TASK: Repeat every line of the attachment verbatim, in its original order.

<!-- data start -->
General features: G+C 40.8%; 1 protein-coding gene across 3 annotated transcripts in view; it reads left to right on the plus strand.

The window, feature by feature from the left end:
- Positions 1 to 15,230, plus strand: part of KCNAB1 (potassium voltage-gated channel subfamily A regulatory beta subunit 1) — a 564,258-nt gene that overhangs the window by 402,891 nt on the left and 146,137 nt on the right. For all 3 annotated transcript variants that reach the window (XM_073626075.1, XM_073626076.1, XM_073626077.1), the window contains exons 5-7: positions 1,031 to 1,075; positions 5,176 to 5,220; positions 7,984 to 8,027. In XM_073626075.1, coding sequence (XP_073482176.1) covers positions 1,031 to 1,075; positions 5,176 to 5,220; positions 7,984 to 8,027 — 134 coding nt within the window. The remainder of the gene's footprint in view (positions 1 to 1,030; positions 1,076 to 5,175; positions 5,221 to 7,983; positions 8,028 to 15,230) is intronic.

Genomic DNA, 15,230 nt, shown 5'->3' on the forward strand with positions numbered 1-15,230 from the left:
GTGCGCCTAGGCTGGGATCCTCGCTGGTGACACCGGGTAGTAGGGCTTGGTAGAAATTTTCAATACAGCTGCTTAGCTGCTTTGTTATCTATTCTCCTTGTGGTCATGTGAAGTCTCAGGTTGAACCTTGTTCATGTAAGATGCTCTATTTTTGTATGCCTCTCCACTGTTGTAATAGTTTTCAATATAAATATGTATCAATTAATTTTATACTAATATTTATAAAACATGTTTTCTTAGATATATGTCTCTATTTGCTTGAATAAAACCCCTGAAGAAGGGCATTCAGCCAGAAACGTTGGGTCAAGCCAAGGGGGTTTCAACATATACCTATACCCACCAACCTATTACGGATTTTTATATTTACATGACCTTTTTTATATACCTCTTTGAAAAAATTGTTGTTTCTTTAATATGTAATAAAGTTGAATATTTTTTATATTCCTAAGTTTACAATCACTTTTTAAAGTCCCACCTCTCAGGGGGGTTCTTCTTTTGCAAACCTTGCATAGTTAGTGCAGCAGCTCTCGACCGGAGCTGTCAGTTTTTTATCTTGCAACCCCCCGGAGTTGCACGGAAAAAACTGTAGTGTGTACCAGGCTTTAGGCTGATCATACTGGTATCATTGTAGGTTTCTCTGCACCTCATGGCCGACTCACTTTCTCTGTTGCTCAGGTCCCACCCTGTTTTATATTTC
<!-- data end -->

General features: G+C 40.8%; 1 protein-coding gene across 3 annotated transcripts in view; it reads left to right on the plus strand.

The window, feature by feature from the left end:
- Positions 1 to 15,230, plus strand: part of KCNAB1 (potassium voltage-gated channel subfamily A regulatory beta subunit 1) — a 564,258-nt gene that overhangs the window by 402,891 nt on the left and 146,137 nt on the right. For all 3 annotated transcript variants that reach the window (XM_073626075.1, XM_073626076.1, XM_073626077.1), the window contains exons 5-7: positions 1,031 to 1,075; positions 5,176 to 5,220; positions 7,984 to 8,027. In XM_073626075.1, coding sequence (XP_073482176.1) covers positions 1,031 to 1,075; positions 5,176 to 5,220; positions 7,984 to 8,027 — 134 coding nt within the window. The remainder of the gene's footprint in view (positions 1 to 1,030; positions 1,076 to 5,175; positions 5,221 to 7,983; positions 8,028 to 15,230) is intronic.

Genomic DNA, 15,230 nt, shown 5'->3' on the forward strand with positions numbered 1-15,230 from the left:
GTGCGCCTAGGCTGGGATCCTCGCTGGTGACACCGGGTAGTAGGGCTTGGTAGAAATTTTCAATACAGCTGCTTAGCTGCTTTGTTATCTATTCTCCTTGTGGTCATGTGAAGTCTCAGGTTGAACCTTGTTCATGTAAGATGCTCTATTTTTGTATGCCTCTCCACTGTTGTAATAGTTTTCAATATAAATATGTATCAATTAATTTTATACTAATATTTATAAAACATGTTTTCTTAGATATATGTCTCTATTTGCTTGAATAAAACCCCTGAAGAAGGGCATTCAGCCAGAAACGTTGGGTCAAGCCAAGGGGGTTTCAACATATACCTATACCCACCAACCTATTACGGATTTTTATATTTACATGACCTTTTTTATATACCTCTTTGAAAAAATTGTTGTTTCTTTAATATGTAATAAAGTTGAATATTTTTTATATTCCTAAGTTTACAATCACTTTTTAAAGTCCCACCTCTCAGGGGGGTTCTTCTTTTGCAAACCTTGCATAGTTAGTGCAGCAGCTCTCGACCGGAGCTGTCAGTTTTTTATCTTGCAACCCCCCGGAGTTGCACGGAAAAAACTGTAGTGTGTACCAGGCTTTAGGCTGATCATACTGGTATCATTGTAGGTTTCTCTGCACCTCATGGCCGACTCACTTTCTCTGTTGCTCAGGTCCCACCCTGTTTTATATTTC